He was just a small boy on a swing.
A boy like any other boy on a swing like any other swing on a day like any other day. Nothing remarkable. Nothing special. Just a boy. One very small boy.
So why was I crying? It started with his feet. You see, his legs were too short to touch the ground which left his Spiderman-clad feet swinging ineffectively in the air. The swing would not obey his impotent commands and twisted gently in the breeze, thwarting his dreams of touching tree branches. Of flying. Of falling back to earth to be caught at the last second and jerked upward again until the sun shone full in his face and the laughter escaped his throat. But he couldn’t kick off and even if he were to somehow overcome the initial inertia binding him to the earth, he hadn’t learned how to pump his wee legs yet and so would be quickly righted by gravity.
He called out for someone to push him but his voice had no sense of urgency, almost as if it were done merely out of habit and not because he thought anyone could hear him. He was not altogether wrong. Up until that very second nobody could hear him.
In one sharp moment my world of vision-less words collided with his world of wordless visions. He was calling for me. His tiny, tinny voice which rasps my exhaustion-honed nerves more than I’d like to admit, finally pierced the swirling cloud of words and ideas that cushion me so tightly that small things like appointments and friends’ birthdays and dinner menus aren’t merely forgotten but are actively not remembered. Things like small boys.
Three things I learned outside today:
1. There is half of a dead rabbit in our backyard. Just the bottom half, in case you are curious. Discovering that there is a wild raptor in our suburban trees is oddly thrilling. Also: I have no good answer to “Why that rabbit has no face, mommy?” other than the truth: A bird ate it off. That feels wrong.
2. My baby has light auburn, almost strawberry blond, hair and in the sunshine her eyes look like two sapphires. Nobody in our immediate family has light hair or blue eyes. She is a beautiful alien creature that I know less about than I thought I did.
3. A six-year-old and a seven-year-old will give up their video games to poke sticks in the mud if I let them take off their shoes. Even though it is 60 degrees cold outside. Mud can only be appreciated with bare toes.
People have been telling me ever since I had children to enjoy this time now while they are young because it passes so very quickly, that the magic that enlivens Velveteen Rabbits and vanquishes dragons and allows mommy kisses to heal wounds will disappear like so many Lite Brite pieces on Christmas morning. I thought I understood what they meant. The problem with that advice – besides the fact I find the sharp little Lite Brite pieces every time I sit down on our pee-perfumed couch – is that it often comes from a place of forgetful regret. These advice-givers are not pacing the floors at 3 a.m. with my inconsolable, colicky infant and chunky vomit crusted on the inside of their bra. These random people in the grocery store are not humiliated when my son drops trou in the middle of a crowded amusement park to relieve himself on a plastic tree. These elderly people were not there the day my son climbed out of his car seat, over the back of my chair, jumped on my head and tried to claw my eyes out while I was driving down the freeway because – and I’m serious – I wouldn’t buy him Chinese food for lunch at the mall food court. But most of all these Further Along Parents aren’t there for the daily grind of meals and baths and bedtimes and tantrums and the relentless around-the-clock stream of demands. Children are black holes of need. Perhaps they have forgotten this.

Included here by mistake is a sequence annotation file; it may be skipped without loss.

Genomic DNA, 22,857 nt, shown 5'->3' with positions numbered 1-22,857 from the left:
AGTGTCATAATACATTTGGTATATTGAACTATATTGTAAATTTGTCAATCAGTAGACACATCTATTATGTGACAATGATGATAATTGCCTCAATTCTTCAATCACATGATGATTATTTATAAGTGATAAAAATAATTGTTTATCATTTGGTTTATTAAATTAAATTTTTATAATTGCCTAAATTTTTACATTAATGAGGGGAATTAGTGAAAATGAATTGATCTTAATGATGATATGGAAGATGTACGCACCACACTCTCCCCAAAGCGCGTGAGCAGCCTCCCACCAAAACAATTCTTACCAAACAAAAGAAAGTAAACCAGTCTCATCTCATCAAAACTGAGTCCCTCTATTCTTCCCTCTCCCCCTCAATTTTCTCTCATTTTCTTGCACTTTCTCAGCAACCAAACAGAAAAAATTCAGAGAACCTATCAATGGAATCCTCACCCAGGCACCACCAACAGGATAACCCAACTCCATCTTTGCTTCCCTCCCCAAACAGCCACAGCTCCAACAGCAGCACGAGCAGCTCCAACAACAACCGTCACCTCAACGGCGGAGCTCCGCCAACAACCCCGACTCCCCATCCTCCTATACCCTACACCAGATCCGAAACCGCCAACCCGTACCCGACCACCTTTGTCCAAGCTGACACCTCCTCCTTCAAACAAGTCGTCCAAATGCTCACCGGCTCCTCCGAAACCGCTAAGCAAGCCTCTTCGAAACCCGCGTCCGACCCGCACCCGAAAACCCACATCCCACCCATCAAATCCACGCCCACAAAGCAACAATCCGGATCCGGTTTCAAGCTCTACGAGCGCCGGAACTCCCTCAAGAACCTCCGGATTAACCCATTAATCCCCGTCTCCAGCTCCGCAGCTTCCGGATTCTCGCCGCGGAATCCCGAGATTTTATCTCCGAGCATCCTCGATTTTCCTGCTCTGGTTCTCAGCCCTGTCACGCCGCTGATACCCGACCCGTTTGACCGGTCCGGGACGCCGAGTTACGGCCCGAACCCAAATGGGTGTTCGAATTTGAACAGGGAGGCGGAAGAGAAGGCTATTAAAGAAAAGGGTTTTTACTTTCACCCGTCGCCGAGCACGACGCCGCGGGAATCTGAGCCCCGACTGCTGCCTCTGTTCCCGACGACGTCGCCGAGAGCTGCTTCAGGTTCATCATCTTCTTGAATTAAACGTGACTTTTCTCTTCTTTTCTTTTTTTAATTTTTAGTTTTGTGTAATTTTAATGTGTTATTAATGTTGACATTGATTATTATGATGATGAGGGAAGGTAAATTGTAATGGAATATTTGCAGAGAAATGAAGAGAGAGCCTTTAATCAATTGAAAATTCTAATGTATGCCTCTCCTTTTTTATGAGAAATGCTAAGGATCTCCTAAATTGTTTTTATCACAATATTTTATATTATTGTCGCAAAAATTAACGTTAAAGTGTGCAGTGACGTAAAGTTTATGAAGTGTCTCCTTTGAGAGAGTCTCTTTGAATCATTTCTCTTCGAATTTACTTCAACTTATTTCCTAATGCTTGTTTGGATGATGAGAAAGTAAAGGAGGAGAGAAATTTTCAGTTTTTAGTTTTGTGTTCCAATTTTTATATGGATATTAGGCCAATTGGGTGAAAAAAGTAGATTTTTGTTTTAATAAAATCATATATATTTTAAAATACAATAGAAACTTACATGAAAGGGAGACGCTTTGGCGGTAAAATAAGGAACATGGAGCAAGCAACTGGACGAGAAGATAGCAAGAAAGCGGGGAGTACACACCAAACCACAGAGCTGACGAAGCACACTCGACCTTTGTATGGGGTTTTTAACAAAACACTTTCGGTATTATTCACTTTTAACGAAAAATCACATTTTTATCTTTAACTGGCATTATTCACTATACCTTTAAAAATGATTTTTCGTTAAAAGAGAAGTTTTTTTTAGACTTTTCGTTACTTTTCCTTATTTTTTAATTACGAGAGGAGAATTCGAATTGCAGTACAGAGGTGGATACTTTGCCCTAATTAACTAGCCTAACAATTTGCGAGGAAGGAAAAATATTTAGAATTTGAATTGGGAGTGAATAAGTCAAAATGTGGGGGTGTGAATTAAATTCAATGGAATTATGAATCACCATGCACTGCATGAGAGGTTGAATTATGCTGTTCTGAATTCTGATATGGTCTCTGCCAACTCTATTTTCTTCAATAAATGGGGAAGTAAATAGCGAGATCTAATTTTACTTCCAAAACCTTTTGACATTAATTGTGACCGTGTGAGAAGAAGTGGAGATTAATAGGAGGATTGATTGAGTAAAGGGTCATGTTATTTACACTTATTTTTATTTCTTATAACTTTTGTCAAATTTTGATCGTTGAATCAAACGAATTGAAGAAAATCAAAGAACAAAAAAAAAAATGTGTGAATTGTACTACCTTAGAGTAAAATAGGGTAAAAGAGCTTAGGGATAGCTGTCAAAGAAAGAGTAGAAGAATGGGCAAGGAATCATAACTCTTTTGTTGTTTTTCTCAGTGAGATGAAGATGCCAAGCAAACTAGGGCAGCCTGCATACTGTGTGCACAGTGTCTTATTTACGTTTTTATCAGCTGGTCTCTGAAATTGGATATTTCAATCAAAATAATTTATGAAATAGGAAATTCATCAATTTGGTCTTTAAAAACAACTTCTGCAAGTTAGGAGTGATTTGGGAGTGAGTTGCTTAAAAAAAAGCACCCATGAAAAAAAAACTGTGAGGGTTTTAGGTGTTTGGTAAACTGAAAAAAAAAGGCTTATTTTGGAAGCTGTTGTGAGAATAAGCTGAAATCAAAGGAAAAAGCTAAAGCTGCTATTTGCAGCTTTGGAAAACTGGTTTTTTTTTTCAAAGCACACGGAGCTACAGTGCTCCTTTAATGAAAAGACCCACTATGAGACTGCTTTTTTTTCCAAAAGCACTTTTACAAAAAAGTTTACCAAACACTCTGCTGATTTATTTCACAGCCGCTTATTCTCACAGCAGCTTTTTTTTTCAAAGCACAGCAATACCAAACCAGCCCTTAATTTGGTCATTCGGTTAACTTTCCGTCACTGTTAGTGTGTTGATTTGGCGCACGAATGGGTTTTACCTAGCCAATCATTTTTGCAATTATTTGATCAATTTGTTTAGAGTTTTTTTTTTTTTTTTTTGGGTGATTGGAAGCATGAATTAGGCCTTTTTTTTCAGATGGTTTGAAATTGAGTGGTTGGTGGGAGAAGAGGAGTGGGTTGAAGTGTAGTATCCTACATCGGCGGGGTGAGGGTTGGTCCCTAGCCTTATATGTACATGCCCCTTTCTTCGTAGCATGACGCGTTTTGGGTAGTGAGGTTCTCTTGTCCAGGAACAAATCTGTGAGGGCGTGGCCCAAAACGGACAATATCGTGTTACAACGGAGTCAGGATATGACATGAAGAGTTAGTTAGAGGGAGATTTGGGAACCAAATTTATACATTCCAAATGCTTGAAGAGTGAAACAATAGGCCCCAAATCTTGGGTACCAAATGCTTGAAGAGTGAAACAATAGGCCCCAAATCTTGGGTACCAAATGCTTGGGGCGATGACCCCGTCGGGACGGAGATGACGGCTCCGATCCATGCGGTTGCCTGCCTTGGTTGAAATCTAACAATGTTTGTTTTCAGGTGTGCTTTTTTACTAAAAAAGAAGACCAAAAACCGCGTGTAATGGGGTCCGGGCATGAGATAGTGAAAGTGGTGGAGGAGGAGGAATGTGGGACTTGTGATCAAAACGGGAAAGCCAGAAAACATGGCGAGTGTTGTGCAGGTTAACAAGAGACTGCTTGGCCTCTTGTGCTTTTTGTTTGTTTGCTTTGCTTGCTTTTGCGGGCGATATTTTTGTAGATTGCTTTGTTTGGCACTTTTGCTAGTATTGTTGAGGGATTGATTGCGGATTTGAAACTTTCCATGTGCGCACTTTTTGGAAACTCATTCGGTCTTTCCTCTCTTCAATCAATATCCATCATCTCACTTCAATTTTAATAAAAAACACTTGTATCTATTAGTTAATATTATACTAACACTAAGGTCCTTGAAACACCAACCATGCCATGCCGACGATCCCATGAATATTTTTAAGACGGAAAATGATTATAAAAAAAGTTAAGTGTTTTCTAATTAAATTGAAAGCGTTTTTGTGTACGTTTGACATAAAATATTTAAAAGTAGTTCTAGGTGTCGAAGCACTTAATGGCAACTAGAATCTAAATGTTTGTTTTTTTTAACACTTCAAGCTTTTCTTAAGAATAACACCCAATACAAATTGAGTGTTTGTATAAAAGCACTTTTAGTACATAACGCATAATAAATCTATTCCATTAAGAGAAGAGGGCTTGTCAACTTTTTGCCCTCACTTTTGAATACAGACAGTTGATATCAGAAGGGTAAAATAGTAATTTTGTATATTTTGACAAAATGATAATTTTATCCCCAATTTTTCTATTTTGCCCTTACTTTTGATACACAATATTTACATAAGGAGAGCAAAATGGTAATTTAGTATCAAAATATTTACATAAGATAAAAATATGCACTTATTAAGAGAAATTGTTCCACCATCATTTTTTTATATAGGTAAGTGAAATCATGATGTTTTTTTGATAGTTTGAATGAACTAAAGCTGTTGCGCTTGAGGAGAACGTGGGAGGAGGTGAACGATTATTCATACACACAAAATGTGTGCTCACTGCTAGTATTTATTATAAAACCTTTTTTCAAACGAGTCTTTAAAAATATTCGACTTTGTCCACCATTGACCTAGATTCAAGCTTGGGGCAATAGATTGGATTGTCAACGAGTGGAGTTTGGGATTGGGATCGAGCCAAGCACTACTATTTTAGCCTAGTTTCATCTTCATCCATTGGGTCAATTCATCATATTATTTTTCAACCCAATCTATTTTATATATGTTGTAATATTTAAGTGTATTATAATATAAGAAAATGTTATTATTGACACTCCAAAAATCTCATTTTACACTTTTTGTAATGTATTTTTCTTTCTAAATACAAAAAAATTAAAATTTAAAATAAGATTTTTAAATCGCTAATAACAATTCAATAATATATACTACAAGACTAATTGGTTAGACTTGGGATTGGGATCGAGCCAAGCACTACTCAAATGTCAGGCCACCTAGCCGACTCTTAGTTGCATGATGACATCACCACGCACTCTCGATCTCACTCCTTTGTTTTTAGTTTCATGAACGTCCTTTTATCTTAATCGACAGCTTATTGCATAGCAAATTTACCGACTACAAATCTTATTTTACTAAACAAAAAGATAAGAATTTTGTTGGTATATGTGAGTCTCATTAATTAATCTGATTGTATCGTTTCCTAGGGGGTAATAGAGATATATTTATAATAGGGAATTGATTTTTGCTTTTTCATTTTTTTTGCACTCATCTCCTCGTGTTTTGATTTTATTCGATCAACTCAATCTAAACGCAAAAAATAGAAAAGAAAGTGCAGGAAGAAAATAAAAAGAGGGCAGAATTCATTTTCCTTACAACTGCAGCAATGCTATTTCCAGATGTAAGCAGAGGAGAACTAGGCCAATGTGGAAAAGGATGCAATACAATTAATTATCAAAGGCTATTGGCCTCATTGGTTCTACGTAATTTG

Admission: Having young children is the boot camp of parenthood. At least it is for me. I’m not proud to confess this. I know it isn’t this way for all mothers. But there it is. Which isn’t to say I don’t love my children. I love them with a ferocity that surprises, stupefies and even frightens me. As their mother, I am the one in charge of this great balancing act of supply and demand – a skill that I am not very good at yet. Perhaps I will never learn to manage both my selfish desire to read and write until I am sated, with their desire to be sated by me. Yet my shortcomings as a mother should not punish them. This neediness is not their fault.
Today my son needed a push. So he could fly.
I dream of flying.
Post Script: Today is the day I drop down to three days a week of blogging, folks. Maybe less if there are more swings that need pushing. You will also see a lot less of me around the ‘net. This has been a long time coming. I’ve been hanging on by my fingernails since the Jelly Bean has been born. Why? When I first started blogging, I read somewhere (Where? Who knows where thoughts come from, Joe?) that the cardinal rule for a good blog is that you must post something every day. I don’t know if that’s true. All I know is I can’t do it anymore. Some of you, I imagine – perhaps vainly – will be disappointed. Others will probably be relieved – one less blog to hit on the comment rounds. Either way this feels like failure to me. I’m a girl that likes to do everything 100% or nothing and I’m tempted to just walk away. Two things hold me back: 1) I can’t stop writing, even if I wanted to. 2) I love you guys too much. It’s a very selfish thing really but reading your comments and sharing your lives through e-mails and your blogs has been one of the great privileges of my life. I don’t want to lose you. So I’m going to try this thing called moderation. Other bloggers have done it and survived. Wish me luck.
Written By Charlotte Hilton Andersen for http://thegreatfitnessexperiment.blogspot.com only! Not to be re-published without permission.